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Man wearing hearing aids happily using a cell phone.

These days, the cellular phone network is a great deal more reliable (and there’s a lot less static involved). But in some cases, it will still be hard to hear what the person on the other end is saying. As a matter of fact, there’s one population for whom phone conversations aren’t always a positive experience: those with hearing loss.

Now, you may be thinking: there’s a simple fix for that, right? Why not use a set of hearing aids to make your phone conversations a little easier? Actually, it doesn’t work precisely like that. Even though hearing aids can help with conversations, with phone conversations it can be a little more challenging. But there are a few guidelines for phone calls with hearing aids that can help you get a little more from your next conversation.

Phone calls and hearing aids don’t always work well together – here’s why

Hearing loss usually progresses gradually. Your hearing usually doesn’t just go. You have a tendency to lose bits and pieces over time. It’s likely that you won’t even detect you have hearing loss and your brain will attempt to utilize contextual and visual clues to compensate.

So when you get on a phone, all of that contextual data is gone. There’s no extra information for your brain to work with. There’s only a really muffled voice and you only make out bits and pieces of the range of the other individual’s voice.

How hearing aids can help

This can be improved by using hearing aids. Lots of those missing pieces can be filled in by using hearing aids. But talking on the phone with hearing aids can present some accessibility problems.

Feedback can happen when your hearing aids come near a phone, for instance. This can lead to some uncomfortable gaps in conversation because you can’t hear that well.

Bettering your ability to hear phone conversations

So what steps can be taken to help make your hearing aids function better with a phone? the majority of hearing specialists will endorse a few tips:

  • Try to take your phone calls in a quiet location. The less noise around you, the easier it will be to make out the voice of the individual you’re on the phone with. If you control background noise during phone conversations your hearing aids will perform so much better.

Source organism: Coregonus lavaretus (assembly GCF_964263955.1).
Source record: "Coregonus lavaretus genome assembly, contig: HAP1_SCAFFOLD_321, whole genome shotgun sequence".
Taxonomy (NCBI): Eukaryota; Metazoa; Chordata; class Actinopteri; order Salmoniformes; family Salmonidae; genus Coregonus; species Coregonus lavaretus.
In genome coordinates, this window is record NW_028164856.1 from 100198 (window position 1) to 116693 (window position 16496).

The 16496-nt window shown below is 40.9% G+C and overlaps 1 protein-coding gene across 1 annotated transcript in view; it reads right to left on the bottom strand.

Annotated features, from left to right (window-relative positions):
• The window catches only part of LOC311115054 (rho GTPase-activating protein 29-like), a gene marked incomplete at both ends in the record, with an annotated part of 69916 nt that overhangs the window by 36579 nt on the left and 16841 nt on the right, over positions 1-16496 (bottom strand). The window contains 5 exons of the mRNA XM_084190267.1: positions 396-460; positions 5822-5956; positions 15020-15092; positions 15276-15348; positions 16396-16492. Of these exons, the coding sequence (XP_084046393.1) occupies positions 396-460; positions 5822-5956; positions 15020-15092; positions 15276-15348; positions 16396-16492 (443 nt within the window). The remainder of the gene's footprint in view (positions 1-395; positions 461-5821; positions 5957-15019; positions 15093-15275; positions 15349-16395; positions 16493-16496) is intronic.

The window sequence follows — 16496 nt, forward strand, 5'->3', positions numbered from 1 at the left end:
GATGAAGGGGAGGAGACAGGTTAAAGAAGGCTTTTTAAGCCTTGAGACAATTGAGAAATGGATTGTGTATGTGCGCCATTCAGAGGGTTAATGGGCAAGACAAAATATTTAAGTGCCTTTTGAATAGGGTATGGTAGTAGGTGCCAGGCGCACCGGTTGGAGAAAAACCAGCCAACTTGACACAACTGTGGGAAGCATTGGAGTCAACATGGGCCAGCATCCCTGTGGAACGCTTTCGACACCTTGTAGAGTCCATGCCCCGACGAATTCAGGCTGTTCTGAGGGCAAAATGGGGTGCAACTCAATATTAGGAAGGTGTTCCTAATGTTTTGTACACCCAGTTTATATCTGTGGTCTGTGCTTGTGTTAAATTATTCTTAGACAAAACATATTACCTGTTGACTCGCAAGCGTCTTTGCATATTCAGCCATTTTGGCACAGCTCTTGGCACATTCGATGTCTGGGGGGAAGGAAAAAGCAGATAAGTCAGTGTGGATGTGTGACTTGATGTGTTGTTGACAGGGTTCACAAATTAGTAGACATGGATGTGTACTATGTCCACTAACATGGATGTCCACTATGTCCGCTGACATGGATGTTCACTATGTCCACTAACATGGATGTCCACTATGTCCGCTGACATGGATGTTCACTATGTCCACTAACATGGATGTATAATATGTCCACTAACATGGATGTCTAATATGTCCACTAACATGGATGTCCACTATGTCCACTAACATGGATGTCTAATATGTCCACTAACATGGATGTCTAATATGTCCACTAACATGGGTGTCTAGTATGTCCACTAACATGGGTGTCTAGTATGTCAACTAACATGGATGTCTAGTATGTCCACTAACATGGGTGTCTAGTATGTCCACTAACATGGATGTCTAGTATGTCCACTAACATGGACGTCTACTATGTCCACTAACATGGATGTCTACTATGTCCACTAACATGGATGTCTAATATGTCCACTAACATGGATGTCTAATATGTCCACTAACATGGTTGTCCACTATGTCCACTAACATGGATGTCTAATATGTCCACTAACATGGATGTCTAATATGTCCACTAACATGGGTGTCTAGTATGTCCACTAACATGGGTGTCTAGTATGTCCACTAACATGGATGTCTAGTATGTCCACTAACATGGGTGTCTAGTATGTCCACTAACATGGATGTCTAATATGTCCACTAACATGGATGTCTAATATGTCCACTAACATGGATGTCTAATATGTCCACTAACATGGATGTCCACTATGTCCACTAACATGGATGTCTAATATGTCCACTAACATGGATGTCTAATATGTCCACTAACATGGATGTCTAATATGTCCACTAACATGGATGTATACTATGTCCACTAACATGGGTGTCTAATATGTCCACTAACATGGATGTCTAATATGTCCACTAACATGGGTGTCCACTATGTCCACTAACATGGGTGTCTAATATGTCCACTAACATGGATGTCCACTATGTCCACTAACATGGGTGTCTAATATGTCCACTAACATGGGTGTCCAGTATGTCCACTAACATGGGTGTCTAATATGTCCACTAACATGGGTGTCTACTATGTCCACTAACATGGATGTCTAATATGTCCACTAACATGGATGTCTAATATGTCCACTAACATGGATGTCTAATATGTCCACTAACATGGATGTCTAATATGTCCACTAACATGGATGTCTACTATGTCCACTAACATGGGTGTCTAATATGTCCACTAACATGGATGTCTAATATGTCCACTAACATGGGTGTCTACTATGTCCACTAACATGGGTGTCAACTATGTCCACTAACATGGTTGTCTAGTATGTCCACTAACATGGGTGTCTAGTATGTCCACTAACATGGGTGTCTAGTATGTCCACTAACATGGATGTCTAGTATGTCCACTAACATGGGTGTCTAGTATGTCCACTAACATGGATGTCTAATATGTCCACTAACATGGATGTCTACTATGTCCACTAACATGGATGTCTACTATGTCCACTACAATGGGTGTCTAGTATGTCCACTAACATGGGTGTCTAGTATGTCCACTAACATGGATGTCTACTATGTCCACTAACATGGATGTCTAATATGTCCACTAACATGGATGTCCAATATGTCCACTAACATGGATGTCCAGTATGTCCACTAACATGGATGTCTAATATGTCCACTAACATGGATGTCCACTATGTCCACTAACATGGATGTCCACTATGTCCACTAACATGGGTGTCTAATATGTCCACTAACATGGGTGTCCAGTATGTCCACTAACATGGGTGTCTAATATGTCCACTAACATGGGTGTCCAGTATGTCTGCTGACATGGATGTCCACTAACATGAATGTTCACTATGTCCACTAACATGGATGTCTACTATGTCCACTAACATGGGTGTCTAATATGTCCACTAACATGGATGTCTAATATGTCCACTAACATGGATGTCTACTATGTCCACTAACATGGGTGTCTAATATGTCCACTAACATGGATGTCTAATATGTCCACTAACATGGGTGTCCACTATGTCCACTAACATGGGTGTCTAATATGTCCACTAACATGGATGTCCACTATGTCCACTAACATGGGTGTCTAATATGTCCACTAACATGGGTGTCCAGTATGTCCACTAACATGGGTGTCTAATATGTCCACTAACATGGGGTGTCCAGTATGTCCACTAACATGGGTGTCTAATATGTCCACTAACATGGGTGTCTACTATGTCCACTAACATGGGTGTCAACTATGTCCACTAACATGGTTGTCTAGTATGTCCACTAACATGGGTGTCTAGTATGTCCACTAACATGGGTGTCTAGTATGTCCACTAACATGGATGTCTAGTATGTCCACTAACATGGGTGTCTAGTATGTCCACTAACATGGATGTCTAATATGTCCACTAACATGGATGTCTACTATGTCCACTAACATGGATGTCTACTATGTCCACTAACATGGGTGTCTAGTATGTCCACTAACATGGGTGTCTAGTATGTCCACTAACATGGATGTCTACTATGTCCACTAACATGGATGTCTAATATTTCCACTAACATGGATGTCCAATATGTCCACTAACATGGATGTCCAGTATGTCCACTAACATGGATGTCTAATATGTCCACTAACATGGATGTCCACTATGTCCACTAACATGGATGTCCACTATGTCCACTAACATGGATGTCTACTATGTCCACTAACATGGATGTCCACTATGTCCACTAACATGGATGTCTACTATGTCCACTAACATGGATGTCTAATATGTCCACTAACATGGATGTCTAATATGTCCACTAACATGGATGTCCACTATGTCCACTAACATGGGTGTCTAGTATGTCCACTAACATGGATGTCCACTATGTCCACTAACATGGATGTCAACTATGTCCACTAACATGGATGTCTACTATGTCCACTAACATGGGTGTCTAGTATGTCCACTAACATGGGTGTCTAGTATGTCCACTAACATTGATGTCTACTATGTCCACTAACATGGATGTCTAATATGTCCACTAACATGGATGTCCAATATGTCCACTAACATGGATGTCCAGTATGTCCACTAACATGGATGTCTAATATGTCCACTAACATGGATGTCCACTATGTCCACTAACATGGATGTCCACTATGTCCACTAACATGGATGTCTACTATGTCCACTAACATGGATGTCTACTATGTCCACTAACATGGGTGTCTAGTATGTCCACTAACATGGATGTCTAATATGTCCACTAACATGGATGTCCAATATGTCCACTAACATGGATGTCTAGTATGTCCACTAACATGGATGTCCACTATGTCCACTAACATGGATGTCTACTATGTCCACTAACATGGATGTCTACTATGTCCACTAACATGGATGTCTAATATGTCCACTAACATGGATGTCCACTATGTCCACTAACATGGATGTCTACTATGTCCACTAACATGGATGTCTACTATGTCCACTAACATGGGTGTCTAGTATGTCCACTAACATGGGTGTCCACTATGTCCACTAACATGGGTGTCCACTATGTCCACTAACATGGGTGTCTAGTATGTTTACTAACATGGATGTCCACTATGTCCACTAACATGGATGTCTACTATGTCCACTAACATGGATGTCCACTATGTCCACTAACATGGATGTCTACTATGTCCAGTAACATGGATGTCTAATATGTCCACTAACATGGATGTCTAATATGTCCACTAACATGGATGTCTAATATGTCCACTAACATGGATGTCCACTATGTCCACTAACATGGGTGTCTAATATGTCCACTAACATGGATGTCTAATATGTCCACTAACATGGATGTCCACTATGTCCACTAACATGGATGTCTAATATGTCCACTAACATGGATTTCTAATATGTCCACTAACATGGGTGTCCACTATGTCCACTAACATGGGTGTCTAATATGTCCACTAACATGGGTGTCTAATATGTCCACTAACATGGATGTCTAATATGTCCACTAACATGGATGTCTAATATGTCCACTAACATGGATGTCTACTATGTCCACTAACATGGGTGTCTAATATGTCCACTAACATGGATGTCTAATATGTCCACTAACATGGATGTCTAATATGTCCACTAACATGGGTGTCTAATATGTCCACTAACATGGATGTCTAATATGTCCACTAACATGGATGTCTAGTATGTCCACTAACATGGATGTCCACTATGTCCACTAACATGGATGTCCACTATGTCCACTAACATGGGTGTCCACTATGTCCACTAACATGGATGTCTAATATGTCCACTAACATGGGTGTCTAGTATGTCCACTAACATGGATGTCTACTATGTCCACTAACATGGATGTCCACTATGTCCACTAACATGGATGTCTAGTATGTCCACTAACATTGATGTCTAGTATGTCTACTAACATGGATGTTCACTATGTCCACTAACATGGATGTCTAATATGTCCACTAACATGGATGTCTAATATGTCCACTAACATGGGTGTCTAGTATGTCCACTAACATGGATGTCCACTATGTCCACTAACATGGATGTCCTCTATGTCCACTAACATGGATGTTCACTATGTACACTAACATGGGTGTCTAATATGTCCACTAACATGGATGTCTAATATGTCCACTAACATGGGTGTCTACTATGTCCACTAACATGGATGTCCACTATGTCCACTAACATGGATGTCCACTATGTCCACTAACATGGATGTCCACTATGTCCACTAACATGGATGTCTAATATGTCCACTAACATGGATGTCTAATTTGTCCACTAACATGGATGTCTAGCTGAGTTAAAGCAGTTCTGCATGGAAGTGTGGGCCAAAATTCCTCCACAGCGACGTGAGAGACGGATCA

• Don’t conceal your hearing problems from the individual you’re talking to: It’s ok to admit if you’re having difficulty! You might simply need to be a little extra patient, or you may want to think about using text, email, or video chat.
  • Switch your phone to speaker mode as frequently as you can: Most feedback can be averted this way. There might still be some distortion, but your phone call should be mostly understandable (if not necessarily private). The best way to keep your phone and your hearing aid apart is by using speakerphone.
  • Stream your phone to your hearing aid using Bluetooth. Hold on, can hearing aids stream to smartphones? Yes, they can! This means that if your hearing aids are Bluetooth capable, phone calls can be streamed right to your phone. If you’re having trouble using your phone with your hearing aid, a great place to begin getting rid of feedback would be switching to Bluetooth.
  • Make use of other assistive hearing devices: There are other assistive devices and services that can help you hear better during a phone conversation (including numerous text-to-type services).
  • Utilize video apps: You may have an easier time distinguishing phone conversations on a video call. It isn’t that the sound quality is magically better, it’s that your brain has use of all of that fantastic visual information again. And this can help you add context to what’s being said.

Depending on your general hearing needs, how often you use the phone, and what you use your phone for, the appropriate set of solutions will be accessible. Your ability to once again enjoy phone conversations will be made possible with the right approach.

If you need more advice on how to use hearing aids with your phone, give us a call, we can help.

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The site information is for educational and informational purposes only and does not constitute medical advice. To receive personalized advice or treatment, schedule an appointment.
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